> invoking undefined behavior.

    oops


    > operator precedence. The '?:' operator binds more tightly than an
    > assignment operator. Your statement


    Many thanks! i understand it now!
    > i = (i *= i);


    > If you start by thinking about what you want to do, and then write C
    > code to express your intent, you'll never write anything like that in
    > the first place.

    Actually i was just studying Confuscated C code and tried to exercie
    mine a little bit and missed an obvious case with the precedence!
     
    sonic, Aug 28, 2007
    #4
  5. sonic

    Ark Khasin Guest

    Keith Thompson wrote:
    <snip>
    > In both programs, you modify 'i' twice between sequence points,
    > invoking undefined behavior.
    >
    > Also, the spacing in your expression is inconsistent with the actual
    > operator precedence. The '?:' operator binds more tightly than an
    > assignment operator. Your statement
    > i = (i*=1 ? i : 0);
    > is equivalent to
    > i = (i *= (1 ? i : 0));
    > The subexpression '(1 ? i : 0)' can be reduced to 'i', giving:
    > i = (i *= i);
    > which still invokes UB.
    >

    <snip>

    Just wondering:
    i = (i<2007)?(i+=0):(i*=1);
    Is it still UB?
    Or must an expression evaluate to one of the finite set of values
    determined by the freedom of compiler's choice in the order of evaluation?
    -- Ark
     
    Ark Khasin, Aug 29, 2007
    #5
  6. Ark Khasin <> writes:
    > Keith Thompson wrote:
    > <snip>
    >> In both programs, you modify 'i' twice between sequence points,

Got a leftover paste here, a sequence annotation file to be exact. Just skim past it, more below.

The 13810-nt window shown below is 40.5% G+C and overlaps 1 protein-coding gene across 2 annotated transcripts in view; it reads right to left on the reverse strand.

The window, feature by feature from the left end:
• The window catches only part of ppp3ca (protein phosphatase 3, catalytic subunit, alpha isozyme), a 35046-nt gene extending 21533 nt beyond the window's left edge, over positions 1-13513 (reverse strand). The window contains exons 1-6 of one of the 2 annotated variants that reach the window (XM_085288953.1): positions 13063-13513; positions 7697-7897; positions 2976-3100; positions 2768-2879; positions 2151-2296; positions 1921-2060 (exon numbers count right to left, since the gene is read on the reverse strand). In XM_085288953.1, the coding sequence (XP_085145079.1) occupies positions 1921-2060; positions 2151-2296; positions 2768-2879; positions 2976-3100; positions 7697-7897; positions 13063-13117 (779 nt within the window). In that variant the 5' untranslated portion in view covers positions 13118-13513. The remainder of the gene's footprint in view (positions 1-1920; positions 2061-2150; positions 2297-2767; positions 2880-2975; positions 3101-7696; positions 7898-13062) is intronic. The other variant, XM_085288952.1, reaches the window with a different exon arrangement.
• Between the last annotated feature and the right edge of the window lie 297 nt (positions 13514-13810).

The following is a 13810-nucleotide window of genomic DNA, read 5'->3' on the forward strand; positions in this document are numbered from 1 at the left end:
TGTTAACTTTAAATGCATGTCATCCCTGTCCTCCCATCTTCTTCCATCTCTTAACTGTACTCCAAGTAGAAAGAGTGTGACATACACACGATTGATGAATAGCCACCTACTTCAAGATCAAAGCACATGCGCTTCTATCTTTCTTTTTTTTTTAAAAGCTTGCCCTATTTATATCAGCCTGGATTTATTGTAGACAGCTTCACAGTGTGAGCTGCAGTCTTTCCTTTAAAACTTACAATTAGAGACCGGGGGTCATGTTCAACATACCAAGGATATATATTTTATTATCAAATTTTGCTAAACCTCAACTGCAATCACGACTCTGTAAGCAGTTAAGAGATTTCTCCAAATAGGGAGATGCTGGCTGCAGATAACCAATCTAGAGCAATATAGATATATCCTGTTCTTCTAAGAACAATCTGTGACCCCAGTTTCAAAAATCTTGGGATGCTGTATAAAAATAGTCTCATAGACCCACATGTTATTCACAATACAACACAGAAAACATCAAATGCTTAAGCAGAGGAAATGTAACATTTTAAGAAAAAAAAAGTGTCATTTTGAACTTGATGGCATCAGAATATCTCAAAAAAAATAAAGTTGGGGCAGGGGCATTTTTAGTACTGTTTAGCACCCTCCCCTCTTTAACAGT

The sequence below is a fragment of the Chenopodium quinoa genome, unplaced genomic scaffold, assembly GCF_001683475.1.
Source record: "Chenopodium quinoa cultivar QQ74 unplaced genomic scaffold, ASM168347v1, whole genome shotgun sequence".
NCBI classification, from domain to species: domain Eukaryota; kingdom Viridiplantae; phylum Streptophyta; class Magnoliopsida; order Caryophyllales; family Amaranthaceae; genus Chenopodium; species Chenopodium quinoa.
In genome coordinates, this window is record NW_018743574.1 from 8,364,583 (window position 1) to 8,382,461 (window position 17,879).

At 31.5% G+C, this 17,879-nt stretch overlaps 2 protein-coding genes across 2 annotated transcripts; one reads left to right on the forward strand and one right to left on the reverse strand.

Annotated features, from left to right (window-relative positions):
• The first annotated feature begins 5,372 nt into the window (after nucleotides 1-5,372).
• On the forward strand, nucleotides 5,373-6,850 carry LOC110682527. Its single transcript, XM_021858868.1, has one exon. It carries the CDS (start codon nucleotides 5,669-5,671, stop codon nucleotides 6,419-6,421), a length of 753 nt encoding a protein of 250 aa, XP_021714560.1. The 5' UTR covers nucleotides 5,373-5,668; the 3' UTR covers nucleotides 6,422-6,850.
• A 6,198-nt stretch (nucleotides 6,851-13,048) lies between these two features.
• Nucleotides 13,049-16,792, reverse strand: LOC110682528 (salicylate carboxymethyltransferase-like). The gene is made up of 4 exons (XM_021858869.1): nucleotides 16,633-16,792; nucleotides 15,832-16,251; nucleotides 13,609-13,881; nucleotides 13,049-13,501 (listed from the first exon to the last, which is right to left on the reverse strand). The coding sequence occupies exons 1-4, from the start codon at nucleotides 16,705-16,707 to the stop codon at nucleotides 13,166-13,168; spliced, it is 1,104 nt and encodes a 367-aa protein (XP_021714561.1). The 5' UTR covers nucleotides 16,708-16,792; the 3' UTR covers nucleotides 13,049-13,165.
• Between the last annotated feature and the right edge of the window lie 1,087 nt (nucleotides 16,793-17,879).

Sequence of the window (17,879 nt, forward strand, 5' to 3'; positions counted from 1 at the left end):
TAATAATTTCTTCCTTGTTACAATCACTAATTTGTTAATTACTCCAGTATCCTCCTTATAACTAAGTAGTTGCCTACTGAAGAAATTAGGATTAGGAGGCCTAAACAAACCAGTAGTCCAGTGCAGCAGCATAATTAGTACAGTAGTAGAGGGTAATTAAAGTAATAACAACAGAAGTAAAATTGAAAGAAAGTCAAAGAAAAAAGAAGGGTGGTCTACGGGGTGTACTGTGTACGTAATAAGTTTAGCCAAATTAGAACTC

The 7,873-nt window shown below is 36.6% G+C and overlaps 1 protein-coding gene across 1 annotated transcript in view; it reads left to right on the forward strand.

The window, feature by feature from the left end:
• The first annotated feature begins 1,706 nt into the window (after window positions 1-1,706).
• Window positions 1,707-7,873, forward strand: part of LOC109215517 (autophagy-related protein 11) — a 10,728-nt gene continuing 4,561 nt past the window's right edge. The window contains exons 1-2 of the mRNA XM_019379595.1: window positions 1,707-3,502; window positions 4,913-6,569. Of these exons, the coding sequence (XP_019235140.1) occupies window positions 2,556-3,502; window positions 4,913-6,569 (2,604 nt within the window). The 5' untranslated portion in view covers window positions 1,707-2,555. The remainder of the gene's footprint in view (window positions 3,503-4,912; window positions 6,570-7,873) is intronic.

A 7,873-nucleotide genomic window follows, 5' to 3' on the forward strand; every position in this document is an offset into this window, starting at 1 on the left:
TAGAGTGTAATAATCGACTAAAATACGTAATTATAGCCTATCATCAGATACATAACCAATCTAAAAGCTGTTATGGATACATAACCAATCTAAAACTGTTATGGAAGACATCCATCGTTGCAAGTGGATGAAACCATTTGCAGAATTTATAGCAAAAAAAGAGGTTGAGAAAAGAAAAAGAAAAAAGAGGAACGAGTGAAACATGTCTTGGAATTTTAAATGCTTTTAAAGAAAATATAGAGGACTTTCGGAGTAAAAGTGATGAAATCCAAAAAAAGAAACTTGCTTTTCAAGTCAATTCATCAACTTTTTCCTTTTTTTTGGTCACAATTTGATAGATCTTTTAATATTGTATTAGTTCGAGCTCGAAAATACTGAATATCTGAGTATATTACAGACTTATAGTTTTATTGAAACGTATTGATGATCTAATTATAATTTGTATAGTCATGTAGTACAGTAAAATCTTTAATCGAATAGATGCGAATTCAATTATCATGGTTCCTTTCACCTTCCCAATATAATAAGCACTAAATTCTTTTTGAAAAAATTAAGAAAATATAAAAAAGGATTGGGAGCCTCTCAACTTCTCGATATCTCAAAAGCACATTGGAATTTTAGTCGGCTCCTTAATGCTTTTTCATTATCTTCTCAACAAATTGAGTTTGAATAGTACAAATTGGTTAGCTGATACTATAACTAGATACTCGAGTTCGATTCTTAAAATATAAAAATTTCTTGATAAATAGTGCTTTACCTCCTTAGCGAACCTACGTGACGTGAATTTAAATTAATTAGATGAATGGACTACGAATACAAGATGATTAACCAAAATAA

>> invoking undefined behavior.
    >> Also, the spacing in your expression is inconsistent with the actual
    >> operator precedence. The '?:' operator binds more tightly than an
    >> assignment operator. Your statement
    >> i = (i*=1 ? i : 0);
    >> is equivalent to
    >> i = (i *= (1 ? i : 0));
    >> The subexpression '(1 ? i : 0)' can be reduced to 'i', giving:
    >> i = (i *= i);
    >> which still invokes UB.
    >>

    > <snip>
    >
    > Just wondering:
    > i = (i<2007)?(i+=0):(i*=1);
    > Is it still UB?
    > Or must an expression evaluate to one of the finite set of values
    > determined by the freedom of compiler's choice in the order of
    > evaluation?


    That case (and the others) is slightly complicated by the fact that
    there's a sequence point after the evaluation of the first operand of
    a conditional operator. Nevertheless, I'm reasonably sure the
    behavior is undefined.

    --
    Keith Thompson (The_Other_Keith) <http://www.ghoti.net/~kst>
    San Diego Supercomputer Center <*> <http://users.sdsc.edu/~kst>
    "We must do something. This is something. Therefore, we must do this."
    -- Antony Jay and Jonathan Lynn, "Yes Minister"
     
    Keith Thompson, Aug 29, 2007
    #6
  7. sonic

    Flash Gordon Guest

    Keith Thompson wrote, On 29/08/07 05:35:
    > Ark Khasin <> writes:
    >> Keith Thompson wrote:
    >> <snip>
    >>> In both programs, you modify 'i' twice between sequence points,
    >>> invoking undefined behavior.
    >>> Also, the spacing in your expression is inconsistent with the actual
    >>> operator precedence. The '?:' operator binds more tightly than an
    >>> assignment operator. Your statement
    >>> i = (i*=1 ? i : 0);
    >>> is equivalent to
    >>> i = (i *= (1 ? i : 0));
    >>> The subexpression '(1 ? i : 0)' can be reduced to 'i', giving:
    >>> i = (i *= i);
    >>> which still invokes UB.
    >>>

    >> <snip>
    >>
    >> Just wondering:
    >> i = (i<2007)?(i+=0):(i*=1);
    >> Is it still UB?
    >> Or must an expression evaluate to one of the finite set of values
    >> determined by the freedom of compiler's choice in the order of
    >> evaluation?

    >
    > That case (and the others) is slightly complicated by the fact that
    > there's a sequence point after the evaluation of the first operand of
    > a conditional operator. Nevertheless, I'm reasonably sure the
    > behavior is undefined.


    Unless there is a sequence point after the evaluation of the second or
    third argument then it is definitely UB. I believe there is no such
    sequence point, so like you I am reasonably sure it is UB.
    --
    Flash Gordon
     
    Flash Gordon, Aug 29, 2007
    #7